Only a few months ago, Flipboard was released and hailed as one of the best apps for the iPad. In that program, you can select articles from different sources such as RSS feeds, websites such as the Economist and Facebook, as well as other special interest topics, and then see all of that displayed in a fairly attractive magazine format. Itâ€™s a pretty cool way to gather your interests in one place, encapsulated in attractive squares on the contents page. Not to mention the actual launch screen which takes sometimes average looking pictures from these feeds and somehow makes them look spectacular (as in Guardian Eyewitness spectacular).
But Flipboard has its limitations. First, each stream is treated independently from the other, so you have to do a lot of touching and flicking to go between content. And when you read an article, that can involve a series of swipes as well. That may not sound like much, but the effect was a real drag on the experience. Over the past few months I would go into the app just because I was still awed by how cool it was, but didnâ€™t find myself actually reading much from it.
Then I heard about Zite. Zite advertises itself as a personal magazine. You can take your RSS feeds from either Google or Twitter to populate the magazine, or select from pre-determined categories. In that sense, itâ€™s similar to Flipboard, except that Facebook is not an option. The app then takes those sources and makes a magazine out of those feeds which updates throughout the day. Itâ€™s structured in a slick manner like Flipboard, but in a simpler, more user friendly format which encourages reading.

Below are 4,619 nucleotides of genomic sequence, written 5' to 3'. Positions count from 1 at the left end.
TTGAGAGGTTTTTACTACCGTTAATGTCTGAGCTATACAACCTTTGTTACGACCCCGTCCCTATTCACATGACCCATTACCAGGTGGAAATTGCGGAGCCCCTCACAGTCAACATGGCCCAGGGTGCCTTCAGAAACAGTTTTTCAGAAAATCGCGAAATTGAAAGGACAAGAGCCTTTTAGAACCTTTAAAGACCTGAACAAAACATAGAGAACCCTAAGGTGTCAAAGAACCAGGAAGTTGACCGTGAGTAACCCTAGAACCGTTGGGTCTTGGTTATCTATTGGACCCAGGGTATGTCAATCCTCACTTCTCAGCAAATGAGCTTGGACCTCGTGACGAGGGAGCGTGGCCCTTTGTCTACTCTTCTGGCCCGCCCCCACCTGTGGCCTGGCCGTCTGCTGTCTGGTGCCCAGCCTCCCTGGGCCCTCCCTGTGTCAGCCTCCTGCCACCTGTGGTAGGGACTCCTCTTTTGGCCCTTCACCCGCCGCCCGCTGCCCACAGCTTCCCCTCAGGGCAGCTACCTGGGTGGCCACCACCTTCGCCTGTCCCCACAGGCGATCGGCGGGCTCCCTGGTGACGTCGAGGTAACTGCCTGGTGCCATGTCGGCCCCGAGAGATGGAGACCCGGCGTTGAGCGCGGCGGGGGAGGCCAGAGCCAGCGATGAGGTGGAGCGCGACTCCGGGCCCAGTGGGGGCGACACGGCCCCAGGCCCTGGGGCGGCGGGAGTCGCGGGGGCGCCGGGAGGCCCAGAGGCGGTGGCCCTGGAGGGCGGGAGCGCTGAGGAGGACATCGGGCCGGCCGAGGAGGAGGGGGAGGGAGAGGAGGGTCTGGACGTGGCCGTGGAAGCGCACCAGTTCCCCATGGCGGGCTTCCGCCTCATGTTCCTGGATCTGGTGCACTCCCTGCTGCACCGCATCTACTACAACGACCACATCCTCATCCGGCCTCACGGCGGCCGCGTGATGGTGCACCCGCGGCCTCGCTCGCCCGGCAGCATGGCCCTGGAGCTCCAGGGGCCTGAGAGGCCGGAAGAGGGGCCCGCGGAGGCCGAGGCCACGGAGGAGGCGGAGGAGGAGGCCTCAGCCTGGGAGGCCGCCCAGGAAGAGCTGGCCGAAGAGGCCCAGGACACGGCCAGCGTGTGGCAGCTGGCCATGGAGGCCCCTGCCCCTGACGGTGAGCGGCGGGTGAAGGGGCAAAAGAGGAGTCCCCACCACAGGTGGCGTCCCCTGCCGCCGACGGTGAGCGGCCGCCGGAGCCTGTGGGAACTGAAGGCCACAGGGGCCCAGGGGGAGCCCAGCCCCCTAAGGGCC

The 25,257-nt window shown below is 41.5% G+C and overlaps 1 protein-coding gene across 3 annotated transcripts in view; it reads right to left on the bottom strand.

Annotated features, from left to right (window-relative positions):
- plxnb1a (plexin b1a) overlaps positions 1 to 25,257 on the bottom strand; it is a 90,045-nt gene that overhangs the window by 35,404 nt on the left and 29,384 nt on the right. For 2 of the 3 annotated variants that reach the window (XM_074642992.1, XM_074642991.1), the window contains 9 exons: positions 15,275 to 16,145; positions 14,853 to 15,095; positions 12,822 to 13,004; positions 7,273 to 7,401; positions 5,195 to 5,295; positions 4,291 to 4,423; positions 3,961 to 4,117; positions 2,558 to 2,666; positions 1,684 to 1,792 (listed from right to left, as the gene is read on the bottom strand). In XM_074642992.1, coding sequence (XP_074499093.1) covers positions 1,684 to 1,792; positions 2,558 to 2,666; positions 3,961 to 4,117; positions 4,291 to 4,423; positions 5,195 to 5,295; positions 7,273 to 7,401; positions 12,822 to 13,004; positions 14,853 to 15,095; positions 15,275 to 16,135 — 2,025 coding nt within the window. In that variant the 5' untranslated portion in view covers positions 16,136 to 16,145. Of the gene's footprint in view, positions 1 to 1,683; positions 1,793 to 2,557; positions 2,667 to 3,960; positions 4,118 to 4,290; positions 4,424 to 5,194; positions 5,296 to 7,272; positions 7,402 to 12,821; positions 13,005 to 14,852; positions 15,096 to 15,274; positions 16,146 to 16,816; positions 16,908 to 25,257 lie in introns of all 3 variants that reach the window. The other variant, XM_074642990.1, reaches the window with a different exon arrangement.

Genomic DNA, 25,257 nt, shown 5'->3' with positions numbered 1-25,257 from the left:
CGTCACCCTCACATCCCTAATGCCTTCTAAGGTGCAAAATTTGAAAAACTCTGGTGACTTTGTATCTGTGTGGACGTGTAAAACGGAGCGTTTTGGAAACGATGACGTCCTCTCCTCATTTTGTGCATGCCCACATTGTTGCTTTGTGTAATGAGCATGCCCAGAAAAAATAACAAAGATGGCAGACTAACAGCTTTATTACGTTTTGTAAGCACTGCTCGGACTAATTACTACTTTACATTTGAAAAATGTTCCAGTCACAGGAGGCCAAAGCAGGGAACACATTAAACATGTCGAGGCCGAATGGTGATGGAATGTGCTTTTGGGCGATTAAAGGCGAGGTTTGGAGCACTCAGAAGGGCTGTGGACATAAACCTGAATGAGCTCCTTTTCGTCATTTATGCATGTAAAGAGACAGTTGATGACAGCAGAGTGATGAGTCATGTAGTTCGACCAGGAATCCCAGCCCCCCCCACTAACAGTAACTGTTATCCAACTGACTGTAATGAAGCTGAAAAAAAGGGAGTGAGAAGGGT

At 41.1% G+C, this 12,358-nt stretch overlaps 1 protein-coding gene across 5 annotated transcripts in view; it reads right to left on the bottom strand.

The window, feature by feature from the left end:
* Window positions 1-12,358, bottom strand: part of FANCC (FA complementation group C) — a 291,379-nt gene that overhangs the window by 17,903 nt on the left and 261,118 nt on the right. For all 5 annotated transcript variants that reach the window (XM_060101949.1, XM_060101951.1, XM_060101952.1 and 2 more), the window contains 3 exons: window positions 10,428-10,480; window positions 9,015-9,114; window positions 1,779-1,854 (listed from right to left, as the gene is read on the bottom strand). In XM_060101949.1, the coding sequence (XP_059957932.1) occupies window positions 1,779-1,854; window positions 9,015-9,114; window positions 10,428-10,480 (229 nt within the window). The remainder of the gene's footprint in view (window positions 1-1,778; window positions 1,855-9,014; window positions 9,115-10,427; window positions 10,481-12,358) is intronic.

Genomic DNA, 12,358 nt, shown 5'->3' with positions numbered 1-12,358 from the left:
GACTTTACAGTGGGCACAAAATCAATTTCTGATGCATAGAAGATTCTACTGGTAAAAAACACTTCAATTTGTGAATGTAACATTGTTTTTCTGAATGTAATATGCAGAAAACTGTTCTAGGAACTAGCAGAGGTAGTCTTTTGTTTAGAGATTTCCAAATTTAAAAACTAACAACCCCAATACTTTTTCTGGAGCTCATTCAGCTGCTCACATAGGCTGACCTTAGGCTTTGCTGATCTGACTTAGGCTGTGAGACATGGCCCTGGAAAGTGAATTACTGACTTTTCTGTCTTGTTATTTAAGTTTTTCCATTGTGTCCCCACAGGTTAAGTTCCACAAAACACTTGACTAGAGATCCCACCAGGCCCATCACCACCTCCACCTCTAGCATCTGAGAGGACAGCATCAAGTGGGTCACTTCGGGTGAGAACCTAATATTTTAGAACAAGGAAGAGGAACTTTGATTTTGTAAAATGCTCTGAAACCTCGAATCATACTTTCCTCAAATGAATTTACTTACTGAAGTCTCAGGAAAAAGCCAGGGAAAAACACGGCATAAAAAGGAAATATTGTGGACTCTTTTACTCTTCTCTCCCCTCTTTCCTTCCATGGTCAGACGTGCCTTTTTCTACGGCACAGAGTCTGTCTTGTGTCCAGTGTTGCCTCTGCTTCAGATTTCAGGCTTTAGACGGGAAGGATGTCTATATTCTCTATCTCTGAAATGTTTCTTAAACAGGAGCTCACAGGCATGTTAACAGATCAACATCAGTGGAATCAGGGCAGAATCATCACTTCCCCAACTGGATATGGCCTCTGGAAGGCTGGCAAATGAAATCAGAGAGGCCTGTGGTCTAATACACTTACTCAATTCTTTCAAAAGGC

Now hereâ€™s the cool part. You can give each article you read a thumbs up or down, and the app will record that to help guide future editions. In other words, the app will learn in greater detail about what you like, and make the magazine even more customized to you. Further, it will not only pull from the sources you indicate, but it will gather similar articles from other sources as well. So youâ€™re getting the news and info you want, but are also exposed to articles outside of those feeds.
The articles are easier to access and read than in Flipboard. Touch a headline, which often is a combination of a picture, the lead text, and the article source, and you have the whole article before you. Most of the time thatâ€™s in the app itself, sometimes it takes you to a webpage, but once youâ€™re there, there is nothing to do but scroll down. And with one touch of a button you are back to where you were in the magazine. Oh, and by the way, itâ€™s integrated with an Instapaper button!
Itâ€™s not all perfect. The opening screen isnâ€™t as attractive as Flipboard (sometimes I open that app just to see the title screen â€“ seriously). Even though a particular article from a particular feed only appears once, articles are often repeated across the internet, and thatâ€™s reflected in Zite. One time I saw the same basic article appear 5 times. And although the app is free, at some point it will feature ads which may change the experience.
But then again, the ads could enhance to the experience as well, making it feel more like a magazine. This would be especially cool if the ads took the space of an article and not in a pop up screen where you would have to wait for it to play out before resuming to scan the content. And the ads could be both stills and video imbedded in the magazine. So it would be like reading an actual magazine, except that some of the ads would be videos (Harry Potter anyone?). If done right, the ads might actually enhance the experience.
So I like Zite a lot. Itâ€™s one of those apps which reminds you how exciting and cutting edge the iPad is. To coin an overused phase, Zine is one of those â€œkillerâ€ apps which make that â€œmagicalâ€ quote when the iPad launched seem not quite as silly as it first appeared.